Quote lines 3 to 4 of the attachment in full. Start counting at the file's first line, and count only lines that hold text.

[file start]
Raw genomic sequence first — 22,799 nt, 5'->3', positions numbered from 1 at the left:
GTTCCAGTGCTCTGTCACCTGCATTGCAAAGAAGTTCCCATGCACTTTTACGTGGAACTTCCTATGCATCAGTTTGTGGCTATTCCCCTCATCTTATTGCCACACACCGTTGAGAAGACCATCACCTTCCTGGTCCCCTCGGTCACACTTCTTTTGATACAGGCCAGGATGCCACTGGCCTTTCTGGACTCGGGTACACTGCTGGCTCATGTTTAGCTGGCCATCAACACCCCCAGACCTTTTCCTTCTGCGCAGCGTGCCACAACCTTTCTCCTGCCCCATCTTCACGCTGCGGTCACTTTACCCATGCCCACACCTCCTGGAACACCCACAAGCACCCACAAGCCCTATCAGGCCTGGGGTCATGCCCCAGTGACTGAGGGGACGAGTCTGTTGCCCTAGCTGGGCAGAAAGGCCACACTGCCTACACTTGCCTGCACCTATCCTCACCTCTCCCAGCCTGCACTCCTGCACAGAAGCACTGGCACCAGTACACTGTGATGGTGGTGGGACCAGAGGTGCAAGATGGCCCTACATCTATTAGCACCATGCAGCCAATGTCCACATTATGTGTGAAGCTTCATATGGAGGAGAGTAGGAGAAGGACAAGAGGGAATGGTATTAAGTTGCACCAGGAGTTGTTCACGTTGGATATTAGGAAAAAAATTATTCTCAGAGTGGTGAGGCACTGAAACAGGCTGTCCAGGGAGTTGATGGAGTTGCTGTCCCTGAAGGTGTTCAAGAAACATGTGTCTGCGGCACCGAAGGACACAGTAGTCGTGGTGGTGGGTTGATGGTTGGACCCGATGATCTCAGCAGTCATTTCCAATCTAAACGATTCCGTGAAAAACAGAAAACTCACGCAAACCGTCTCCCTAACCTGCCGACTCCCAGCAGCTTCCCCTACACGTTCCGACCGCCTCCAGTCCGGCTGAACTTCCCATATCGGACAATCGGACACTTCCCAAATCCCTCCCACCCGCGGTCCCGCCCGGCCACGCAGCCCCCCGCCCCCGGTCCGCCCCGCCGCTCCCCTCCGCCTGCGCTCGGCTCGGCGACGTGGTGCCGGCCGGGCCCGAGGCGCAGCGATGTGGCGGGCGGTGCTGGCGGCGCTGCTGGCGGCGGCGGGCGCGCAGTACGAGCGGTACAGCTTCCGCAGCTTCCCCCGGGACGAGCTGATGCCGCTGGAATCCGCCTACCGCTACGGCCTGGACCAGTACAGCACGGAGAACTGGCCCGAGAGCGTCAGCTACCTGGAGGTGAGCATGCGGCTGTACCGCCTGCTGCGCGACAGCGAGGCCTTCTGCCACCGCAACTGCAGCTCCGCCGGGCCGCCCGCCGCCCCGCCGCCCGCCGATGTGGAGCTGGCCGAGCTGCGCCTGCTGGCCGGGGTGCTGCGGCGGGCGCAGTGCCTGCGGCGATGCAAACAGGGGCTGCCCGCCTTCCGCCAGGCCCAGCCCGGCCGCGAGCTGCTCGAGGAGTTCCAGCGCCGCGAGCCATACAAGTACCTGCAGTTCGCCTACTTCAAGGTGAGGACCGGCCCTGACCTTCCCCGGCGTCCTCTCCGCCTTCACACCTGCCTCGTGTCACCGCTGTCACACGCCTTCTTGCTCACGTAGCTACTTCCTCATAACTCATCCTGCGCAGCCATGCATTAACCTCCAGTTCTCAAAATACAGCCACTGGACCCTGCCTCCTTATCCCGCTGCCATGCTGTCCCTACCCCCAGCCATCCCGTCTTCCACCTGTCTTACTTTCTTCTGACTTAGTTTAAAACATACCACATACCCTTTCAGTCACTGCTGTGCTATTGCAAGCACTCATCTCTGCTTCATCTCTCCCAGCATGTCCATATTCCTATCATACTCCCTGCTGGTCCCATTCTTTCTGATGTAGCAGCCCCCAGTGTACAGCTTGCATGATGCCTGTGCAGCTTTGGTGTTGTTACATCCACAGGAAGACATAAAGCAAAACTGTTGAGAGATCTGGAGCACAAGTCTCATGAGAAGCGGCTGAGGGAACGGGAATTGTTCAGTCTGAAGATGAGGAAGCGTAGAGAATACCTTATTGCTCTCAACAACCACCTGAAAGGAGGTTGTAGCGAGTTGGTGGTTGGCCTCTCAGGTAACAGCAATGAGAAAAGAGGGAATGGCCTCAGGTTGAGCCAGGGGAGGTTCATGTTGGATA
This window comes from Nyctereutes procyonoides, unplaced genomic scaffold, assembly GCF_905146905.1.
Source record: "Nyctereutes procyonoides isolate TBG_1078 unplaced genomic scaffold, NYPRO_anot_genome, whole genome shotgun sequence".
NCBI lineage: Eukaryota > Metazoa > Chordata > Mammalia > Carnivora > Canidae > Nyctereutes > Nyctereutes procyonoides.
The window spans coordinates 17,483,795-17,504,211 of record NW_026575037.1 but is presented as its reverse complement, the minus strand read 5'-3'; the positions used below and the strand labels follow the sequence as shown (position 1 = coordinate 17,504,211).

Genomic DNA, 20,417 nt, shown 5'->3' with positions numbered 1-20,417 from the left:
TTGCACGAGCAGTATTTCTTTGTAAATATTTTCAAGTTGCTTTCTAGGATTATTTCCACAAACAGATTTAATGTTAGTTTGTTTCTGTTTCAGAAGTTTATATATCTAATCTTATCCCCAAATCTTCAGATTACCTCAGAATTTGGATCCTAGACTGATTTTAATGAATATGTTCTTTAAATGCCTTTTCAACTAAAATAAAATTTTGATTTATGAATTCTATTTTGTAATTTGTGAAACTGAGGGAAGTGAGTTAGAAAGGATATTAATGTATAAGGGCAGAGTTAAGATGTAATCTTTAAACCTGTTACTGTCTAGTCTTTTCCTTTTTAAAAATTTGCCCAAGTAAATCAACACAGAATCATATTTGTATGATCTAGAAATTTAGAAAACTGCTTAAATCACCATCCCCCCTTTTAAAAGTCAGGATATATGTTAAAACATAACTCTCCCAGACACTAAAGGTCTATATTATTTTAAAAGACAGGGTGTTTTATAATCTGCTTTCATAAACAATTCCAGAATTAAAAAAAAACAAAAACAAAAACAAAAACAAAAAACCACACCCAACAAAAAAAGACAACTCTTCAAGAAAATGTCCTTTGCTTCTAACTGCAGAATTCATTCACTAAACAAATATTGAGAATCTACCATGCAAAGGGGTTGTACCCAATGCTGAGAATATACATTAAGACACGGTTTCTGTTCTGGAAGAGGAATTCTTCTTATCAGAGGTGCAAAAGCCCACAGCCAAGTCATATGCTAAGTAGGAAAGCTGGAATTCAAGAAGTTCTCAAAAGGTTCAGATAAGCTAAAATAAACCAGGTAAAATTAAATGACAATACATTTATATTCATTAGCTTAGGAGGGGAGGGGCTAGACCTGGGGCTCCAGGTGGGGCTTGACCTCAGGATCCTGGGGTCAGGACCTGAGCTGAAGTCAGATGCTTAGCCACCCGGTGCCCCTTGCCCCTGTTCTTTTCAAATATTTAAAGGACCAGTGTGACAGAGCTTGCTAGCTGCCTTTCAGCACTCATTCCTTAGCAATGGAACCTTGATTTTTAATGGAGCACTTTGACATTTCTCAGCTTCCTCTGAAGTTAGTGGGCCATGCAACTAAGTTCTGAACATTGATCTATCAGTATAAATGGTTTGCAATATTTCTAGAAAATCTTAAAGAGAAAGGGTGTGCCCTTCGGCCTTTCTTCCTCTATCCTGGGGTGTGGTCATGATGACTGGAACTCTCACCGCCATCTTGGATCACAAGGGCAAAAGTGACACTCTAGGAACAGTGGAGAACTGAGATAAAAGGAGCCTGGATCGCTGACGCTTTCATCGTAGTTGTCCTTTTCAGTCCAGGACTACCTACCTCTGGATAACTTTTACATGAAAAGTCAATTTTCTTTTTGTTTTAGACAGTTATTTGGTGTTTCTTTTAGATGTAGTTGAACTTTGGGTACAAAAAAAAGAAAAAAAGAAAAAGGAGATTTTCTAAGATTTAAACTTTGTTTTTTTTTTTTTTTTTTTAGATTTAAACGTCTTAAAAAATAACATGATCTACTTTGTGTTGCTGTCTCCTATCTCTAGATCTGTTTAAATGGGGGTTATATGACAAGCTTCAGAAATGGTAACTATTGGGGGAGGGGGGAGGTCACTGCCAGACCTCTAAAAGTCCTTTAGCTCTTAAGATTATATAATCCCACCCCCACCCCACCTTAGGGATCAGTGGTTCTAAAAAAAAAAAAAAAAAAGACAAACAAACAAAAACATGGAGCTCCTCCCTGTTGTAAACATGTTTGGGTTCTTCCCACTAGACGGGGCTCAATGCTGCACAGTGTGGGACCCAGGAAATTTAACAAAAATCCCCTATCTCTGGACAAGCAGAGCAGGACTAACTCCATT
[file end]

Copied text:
This window comes from Nyctereutes procyonoides, unplaced genomic scaffold, assembly GCF_905146905.1.
Source record: "Nyctereutes procyonoides isolate TBG_1078 unplaced genomic scaffold, NYPRO_anot_genome, whole genome shotgun sequence".